About Nail Fungus treatments at Dermatology Associates of Atlanta
While most people know that dermatology specializes in skin care, few realize that the field also involves hair and nails, too. The health of your skin, hair, and nails are all intertwined, and our board-certified providers at Dermatology Associates of Atlanta (DAA) can address each of these concerns together. This is particularly important in the case of the most common nail disorder in the US: nail fungus.
Nail fungal infections (medically called onychomycosis) occur when a fungus overgrows on, under, or within the nail. While the condition can affect both the fingernails and the toenails, toenails are particularly vulnerable because they often come into contact with the warm, damp environments that allow fungi to grow. Even the inside of your shoe (particularly if your feet tend to sweat) can help fungi grow. While the infection itself is not harmful to most people, it causes the nail to become thick, discolored, brittle, ragged, and irregularly shaped, which can make patients feel embarrassed or can eventually lead to discomfort and irritation.
The fungi that can cause nail infections can be present anywhere, but they flourish in warm, damp environments like community showers, swimming pools, and locker rooms. The same fungi that cause athlete’s foot and jock itch can cause a nail fungal infection as well. In many cases, the infection doesn’t begin in the nail itself but in other parts of the anatomy around it, like the nearby skin or the nail bed. While you won’t be able to fully avoid contact with fungi, you can help your body ward off infections by keeping your feet dry, avoiding walking barefoot in warm, damp areas, wearing shoes with “breathable” fabric and socks that “wick” away moisture, and regularly washing and drying your hands and feet. Some people are more susceptible to fungal infections than others, including those with poor circulation, the elderly, those with diabetes, and those with weakened immune systems.
While nail fungal infections are referred to as onychomycosis, there are five subtypes based on the cause of the infection:
- Distal lateral subungual onychomycosis (DLSO)
- White superficial onychomycosis (WSO)
- Proximal subungual onychomycosis (PSO)
- Endonyx onychomycosis (EO)
- Candidal onychomycosis, or an infection caused by yeast
People with nail fungus may have one or more of these subtypes. When any form of fungal nail infection becomes particularly advanced, it is called dystrophic onychomycosis.
Treatments for Nail Fungus
Our board-certified dermatologists can evaluate the type and progression of your fungal infection and design a treatment plan based on your needs. Some common treatments include:
Anti-fungal medications can travel through your system and address the typical root of an infection: the tissue surrounding your nail. This treats and kills the fungi at the source. Recent advancements have improved the effectiveness of oral medications and have allowed them to require shorter courses of treatment. However, they aren’t the right choice for everyone, and they aren’t recommended for patients with certain other conditions like liver problems or heart failure.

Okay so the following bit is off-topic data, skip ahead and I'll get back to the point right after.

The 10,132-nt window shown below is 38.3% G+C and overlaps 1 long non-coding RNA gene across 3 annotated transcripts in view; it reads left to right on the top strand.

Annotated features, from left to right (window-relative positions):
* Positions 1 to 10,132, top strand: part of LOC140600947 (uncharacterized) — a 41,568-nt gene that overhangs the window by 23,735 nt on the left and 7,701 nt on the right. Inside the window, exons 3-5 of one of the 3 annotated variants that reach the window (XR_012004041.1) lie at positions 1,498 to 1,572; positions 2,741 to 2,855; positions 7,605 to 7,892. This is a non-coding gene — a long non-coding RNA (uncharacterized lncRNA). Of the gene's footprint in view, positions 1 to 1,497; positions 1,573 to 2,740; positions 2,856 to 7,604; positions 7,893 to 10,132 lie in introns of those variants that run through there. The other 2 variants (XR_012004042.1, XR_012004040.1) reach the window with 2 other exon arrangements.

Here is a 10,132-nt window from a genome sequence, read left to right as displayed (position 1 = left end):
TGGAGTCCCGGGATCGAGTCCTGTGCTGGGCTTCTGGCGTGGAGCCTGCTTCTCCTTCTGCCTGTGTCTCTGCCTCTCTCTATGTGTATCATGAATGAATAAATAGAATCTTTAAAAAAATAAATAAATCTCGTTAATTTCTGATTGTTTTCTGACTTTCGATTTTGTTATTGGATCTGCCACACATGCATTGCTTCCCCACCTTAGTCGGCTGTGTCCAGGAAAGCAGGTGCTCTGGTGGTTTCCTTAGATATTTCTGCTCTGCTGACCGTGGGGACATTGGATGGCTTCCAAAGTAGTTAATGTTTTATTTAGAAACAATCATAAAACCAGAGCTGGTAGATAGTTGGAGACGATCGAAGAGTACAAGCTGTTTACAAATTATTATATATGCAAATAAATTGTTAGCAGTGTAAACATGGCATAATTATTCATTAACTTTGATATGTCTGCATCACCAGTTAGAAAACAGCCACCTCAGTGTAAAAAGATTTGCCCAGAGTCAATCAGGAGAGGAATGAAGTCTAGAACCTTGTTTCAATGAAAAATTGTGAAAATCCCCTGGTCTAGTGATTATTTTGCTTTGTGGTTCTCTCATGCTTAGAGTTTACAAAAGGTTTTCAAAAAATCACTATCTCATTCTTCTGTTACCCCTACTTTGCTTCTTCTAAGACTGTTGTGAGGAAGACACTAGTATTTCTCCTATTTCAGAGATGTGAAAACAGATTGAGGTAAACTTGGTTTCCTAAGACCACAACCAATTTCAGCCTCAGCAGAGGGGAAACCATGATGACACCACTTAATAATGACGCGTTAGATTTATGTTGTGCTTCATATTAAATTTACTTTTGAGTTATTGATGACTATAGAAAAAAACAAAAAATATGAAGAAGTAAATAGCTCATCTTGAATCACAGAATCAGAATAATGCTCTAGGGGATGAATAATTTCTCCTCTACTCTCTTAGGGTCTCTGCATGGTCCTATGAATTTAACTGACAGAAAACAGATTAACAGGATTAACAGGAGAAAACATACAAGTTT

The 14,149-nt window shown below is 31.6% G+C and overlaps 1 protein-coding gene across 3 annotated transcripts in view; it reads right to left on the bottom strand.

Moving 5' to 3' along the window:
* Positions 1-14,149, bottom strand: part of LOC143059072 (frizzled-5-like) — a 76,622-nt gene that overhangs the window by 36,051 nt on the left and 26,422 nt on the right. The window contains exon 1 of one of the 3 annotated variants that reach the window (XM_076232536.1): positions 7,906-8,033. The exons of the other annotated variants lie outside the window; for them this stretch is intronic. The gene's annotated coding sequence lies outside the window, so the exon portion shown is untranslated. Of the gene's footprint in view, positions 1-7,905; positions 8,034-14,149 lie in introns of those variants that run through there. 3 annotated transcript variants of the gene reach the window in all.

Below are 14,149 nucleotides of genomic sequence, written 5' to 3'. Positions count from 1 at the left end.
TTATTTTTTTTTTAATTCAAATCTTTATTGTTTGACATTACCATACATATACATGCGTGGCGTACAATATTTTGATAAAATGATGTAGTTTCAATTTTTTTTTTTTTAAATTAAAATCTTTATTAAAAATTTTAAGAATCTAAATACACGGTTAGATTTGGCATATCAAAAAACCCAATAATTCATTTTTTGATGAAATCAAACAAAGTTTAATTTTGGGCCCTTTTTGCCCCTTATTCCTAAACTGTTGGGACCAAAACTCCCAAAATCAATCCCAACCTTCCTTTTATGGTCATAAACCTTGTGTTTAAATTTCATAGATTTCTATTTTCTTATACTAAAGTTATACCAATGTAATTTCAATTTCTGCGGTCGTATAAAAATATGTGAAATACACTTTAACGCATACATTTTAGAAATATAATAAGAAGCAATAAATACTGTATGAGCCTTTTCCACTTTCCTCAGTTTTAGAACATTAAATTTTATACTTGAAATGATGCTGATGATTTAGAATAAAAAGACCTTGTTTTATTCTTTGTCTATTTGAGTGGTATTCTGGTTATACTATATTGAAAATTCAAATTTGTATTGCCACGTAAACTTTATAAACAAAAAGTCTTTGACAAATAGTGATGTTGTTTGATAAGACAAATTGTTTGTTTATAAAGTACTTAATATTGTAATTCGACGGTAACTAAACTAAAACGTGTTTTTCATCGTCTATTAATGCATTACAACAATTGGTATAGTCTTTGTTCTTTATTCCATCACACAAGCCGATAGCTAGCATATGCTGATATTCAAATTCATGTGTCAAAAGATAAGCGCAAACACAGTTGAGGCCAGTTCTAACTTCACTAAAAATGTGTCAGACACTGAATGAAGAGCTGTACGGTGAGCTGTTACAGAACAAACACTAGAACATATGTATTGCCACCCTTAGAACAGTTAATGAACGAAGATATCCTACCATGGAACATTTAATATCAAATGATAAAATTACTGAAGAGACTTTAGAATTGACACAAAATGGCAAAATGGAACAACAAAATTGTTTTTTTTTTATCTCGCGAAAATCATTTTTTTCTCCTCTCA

Laser treatments for nail fungus can penetrate through the nail to kill the targeted fungi, breaking down the barrier that makes most topical treatments ineffective. With a similar effectiveness to oral medications but less impact on the rest of the body, laser treatments can be a better option for certain patients, though multiple sessions are sometimes needed.
In some mild cases of nail fungal infections, topical treatments can be helpful. However, in most cases, the medication cannot penetrate deep enough to reach the fungi. In order to make topical treatments effective, they must typically be combined with removal of the nail so that the medication can be directly applied to the underlying tissue.
For most patients, treating nail fungal infections earlier will make them easier to eliminate, so if you suspect you have nail fungus, schedule an appointment at Dermatology Associates of Atlanta.
How long do the results of nail fungus treatments last?
While treatment for nail fungus can be effective, it is common for the infection to reappear. The earlier you seek treatment, the easier it may be to resolve the infection before your symptoms worsen.
Are nail fungal infections dangerous?
For most people, the primary problems with nail fungus are appearance and inconvenience, as the nail can become difficult to care for and can make certain styles of shoes uncomfortable. But if left untreated, the fungus can spread to other nails and the surrounding skin. There are some long-term risks as well, including loss of the affected nail(s), the infection spreading into the bloodstream, and the development of a potentially dangerous skin infection called cellulitis. People with diabetes have a particularly high risk for serious complications from nail fungus, so if you have diabetes, seek treatment as soon as you suspect a fungal nail infection.
Is nail fungus contagious?
Yes, nail fungus can spread from one person to another. The best ways to prevent a fungal infection are to keep your hands and feet clean and dry, avoid walking barefoot in warm, damp environments like communal showers and locker rooms, limit pedicures to nail salons which you know to be clean, and keep your nails trimmed so fungus and debris won’t collect on them.